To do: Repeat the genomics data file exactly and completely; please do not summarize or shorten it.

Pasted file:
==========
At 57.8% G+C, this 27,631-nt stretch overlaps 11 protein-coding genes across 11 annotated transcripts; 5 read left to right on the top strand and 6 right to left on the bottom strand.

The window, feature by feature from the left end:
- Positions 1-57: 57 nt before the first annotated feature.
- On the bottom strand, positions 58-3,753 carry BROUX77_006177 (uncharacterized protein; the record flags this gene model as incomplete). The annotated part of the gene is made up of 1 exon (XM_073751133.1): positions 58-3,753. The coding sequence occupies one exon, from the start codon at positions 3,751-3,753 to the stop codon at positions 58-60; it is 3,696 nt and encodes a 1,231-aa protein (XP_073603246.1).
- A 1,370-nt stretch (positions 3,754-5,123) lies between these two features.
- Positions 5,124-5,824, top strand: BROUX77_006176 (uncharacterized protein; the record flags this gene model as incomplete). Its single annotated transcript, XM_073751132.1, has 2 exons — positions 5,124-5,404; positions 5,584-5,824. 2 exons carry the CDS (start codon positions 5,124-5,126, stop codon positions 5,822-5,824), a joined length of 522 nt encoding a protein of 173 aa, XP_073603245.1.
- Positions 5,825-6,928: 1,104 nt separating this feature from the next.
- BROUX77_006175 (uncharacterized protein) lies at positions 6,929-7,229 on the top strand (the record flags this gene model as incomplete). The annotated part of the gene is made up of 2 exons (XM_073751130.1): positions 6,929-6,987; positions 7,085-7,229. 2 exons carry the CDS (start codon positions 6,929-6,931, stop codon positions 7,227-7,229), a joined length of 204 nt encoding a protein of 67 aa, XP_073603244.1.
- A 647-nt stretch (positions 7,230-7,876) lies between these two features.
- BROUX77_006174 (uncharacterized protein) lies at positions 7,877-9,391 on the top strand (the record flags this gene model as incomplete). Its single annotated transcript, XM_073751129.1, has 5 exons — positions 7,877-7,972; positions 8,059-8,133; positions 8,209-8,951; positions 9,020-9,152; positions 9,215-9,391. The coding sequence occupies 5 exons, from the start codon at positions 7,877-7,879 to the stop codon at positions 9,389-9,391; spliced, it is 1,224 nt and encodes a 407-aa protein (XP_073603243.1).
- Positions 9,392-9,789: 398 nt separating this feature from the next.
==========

At 57.8% G+C, this 27,631-nt stretch overlaps 11 protein-coding genes across 11 annotated transcripts; 5 read left to right on the top strand and 6 right to left on the bottom strand.

The window, feature by feature from the left end:
- Positions 1-57: 57 nt before the first annotated feature.
- On the bottom strand, positions 58-3,753 carry BROUX77_006177 (uncharacterized protein; the record flags this gene model as incomplete). The annotated part of the gene is made up of 1 exon (XM_073751133.1): positions 58-3,753. The coding sequence occupies one exon, from the start codon at positions 3,751-3,753 to the stop codon at positions 58-60; it is 3,696 nt and encodes a 1,231-aa protein (XP_073603246.1).
- A 1,370-nt stretch (positions 3,754-5,123) lies between these two features.
- Positions 5,124-5,824, top strand: BROUX77_006176 (uncharacterized protein; the record flags this gene model as incomplete). Its single annotated transcript, XM_073751132.1, has 2 exons — positions 5,124-5,404; positions 5,584-5,824. 2 exons carry the CDS (start codon positions 5,124-5,126, stop codon positions 5,822-5,824), a joined length of 522 nt encoding a protein of 173 aa, XP_073603245.1.
- Positions 5,825-6,928: 1,104 nt separating this feature from the next.
- BROUX77_006175 (uncharacterized protein) lies at positions 6,929-7,229 on the top strand (the record flags this gene model as incomplete). The annotated part of the gene is made up of 2 exons (XM_073751130.1): positions 6,929-6,987; positions 7,085-7,229. 2 exons carry the CDS (start codon positions 6,929-6,931, stop codon positions 7,227-7,229), a joined length of 204 nt encoding a protein of 67 aa, XP_073603244.1.
- A 647-nt stretch (positions 7,230-7,876) lies between these two features.
- BROUX77_006174 (uncharacterized protein) lies at positions 7,877-9,391 on the top strand (the record flags this gene model as incomplete). Its single annotated transcript, XM_073751129.1, has 5 exons — positions 7,877-7,972; positions 8,059-8,133; positions 8,209-8,951; positions 9,020-9,152; positions 9,215-9,391. The coding sequence occupies 5 exons, from the start codon at positions 7,877-7,879 to the stop codon at positions 9,389-9,391; spliced, it is 1,224 nt and encodes a 407-aa protein (XP_073603243.1).
- Positions 9,392-9,789: 398 nt separating this feature from the next.